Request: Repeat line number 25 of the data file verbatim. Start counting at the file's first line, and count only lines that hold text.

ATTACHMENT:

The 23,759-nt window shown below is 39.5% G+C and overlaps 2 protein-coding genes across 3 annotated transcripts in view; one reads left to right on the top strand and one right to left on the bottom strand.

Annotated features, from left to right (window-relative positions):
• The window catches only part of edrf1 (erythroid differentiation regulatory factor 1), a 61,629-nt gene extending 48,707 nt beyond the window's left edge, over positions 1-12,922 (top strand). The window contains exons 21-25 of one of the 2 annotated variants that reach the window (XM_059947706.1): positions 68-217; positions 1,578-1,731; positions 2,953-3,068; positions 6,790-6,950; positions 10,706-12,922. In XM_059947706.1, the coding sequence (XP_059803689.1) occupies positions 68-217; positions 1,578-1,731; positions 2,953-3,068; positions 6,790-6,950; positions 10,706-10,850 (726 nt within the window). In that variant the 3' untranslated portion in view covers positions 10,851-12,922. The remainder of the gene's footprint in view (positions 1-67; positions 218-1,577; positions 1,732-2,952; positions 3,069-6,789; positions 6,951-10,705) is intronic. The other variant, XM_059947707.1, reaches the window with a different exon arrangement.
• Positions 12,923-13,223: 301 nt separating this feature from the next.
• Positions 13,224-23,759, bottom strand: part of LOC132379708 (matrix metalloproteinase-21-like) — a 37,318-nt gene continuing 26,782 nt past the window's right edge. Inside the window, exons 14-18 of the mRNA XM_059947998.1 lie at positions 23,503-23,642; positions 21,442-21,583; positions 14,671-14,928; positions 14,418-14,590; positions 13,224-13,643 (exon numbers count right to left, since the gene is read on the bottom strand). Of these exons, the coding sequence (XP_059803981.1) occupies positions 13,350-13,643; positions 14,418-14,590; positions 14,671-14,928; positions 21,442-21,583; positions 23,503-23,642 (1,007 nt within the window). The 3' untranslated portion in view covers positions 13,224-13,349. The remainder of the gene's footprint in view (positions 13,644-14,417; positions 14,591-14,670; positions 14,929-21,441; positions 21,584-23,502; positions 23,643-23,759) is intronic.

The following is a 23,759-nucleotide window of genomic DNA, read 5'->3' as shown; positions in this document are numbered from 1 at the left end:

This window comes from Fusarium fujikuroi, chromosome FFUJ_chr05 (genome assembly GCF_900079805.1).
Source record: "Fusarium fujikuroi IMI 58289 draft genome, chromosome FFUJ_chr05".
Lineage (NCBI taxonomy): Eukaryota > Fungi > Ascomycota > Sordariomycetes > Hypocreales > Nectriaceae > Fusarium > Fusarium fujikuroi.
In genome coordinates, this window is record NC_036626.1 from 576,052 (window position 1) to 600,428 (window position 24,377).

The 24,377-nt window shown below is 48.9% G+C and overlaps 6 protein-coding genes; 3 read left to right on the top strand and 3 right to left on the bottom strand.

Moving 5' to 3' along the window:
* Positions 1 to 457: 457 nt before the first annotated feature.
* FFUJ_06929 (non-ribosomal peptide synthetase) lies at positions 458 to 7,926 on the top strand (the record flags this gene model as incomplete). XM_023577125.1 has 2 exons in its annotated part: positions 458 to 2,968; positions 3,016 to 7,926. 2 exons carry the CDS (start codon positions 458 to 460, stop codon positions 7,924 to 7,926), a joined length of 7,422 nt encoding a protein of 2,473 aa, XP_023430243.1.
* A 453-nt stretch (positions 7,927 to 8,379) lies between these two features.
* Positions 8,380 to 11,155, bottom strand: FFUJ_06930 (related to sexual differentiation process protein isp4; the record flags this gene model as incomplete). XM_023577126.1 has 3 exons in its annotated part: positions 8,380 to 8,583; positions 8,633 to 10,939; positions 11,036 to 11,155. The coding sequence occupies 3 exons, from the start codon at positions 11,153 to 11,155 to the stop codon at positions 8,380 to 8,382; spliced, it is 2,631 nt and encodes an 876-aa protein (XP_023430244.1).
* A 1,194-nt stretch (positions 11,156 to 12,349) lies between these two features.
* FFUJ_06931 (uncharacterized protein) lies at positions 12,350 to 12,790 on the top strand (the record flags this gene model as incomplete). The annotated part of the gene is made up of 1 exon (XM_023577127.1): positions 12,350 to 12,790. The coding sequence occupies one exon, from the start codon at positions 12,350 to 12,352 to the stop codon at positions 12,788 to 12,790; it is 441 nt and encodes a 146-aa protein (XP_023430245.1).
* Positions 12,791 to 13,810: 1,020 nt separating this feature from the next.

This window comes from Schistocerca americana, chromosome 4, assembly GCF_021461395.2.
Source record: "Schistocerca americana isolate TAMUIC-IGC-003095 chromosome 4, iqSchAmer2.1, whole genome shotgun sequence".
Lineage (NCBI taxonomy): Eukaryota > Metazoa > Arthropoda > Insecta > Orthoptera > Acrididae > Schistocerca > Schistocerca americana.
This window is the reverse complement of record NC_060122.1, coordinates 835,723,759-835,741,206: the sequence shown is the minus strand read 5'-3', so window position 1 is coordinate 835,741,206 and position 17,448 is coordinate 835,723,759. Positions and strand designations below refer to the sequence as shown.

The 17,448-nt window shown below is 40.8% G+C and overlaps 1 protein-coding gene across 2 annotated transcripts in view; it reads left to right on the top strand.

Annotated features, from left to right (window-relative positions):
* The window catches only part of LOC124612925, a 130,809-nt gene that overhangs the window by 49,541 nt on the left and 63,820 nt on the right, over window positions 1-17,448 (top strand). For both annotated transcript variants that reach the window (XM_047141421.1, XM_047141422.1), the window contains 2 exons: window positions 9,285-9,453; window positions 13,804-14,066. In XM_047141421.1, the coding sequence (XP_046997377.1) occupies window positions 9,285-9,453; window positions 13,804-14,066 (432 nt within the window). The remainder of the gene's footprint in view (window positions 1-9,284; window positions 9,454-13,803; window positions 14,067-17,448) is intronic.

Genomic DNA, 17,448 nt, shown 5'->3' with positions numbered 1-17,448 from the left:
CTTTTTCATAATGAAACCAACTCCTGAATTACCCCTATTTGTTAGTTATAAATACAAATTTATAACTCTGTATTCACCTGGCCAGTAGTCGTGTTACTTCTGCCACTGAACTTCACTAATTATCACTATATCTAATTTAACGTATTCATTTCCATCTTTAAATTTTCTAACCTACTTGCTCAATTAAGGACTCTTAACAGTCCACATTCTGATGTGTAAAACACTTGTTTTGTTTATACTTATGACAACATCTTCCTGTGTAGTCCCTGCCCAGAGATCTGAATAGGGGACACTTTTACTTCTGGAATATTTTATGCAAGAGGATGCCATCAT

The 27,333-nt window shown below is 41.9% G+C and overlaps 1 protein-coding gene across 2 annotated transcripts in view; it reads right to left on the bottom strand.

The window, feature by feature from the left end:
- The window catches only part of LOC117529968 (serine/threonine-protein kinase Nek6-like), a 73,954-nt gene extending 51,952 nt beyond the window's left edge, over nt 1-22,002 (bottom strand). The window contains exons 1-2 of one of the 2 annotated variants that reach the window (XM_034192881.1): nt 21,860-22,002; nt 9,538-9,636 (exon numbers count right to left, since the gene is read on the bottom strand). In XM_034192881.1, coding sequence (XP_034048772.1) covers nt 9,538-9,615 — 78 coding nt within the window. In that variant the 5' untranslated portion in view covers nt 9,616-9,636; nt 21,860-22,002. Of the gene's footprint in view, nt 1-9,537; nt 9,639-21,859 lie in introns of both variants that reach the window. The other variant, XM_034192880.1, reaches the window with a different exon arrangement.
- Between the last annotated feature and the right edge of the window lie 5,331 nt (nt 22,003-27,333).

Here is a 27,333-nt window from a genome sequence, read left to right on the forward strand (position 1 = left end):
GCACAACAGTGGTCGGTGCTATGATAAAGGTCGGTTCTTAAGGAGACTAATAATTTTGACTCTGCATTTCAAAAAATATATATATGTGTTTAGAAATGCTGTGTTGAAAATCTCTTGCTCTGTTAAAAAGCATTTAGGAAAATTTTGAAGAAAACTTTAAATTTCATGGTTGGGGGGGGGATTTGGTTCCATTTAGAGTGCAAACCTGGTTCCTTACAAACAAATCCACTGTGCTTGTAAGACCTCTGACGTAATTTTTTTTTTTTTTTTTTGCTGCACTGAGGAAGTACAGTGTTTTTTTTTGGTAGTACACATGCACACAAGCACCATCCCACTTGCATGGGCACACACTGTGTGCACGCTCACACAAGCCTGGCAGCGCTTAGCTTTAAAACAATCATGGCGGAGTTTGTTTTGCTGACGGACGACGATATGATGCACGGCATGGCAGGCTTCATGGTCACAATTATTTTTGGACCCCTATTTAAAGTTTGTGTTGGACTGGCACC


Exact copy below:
Annotated features, from left to right (window-relative positions):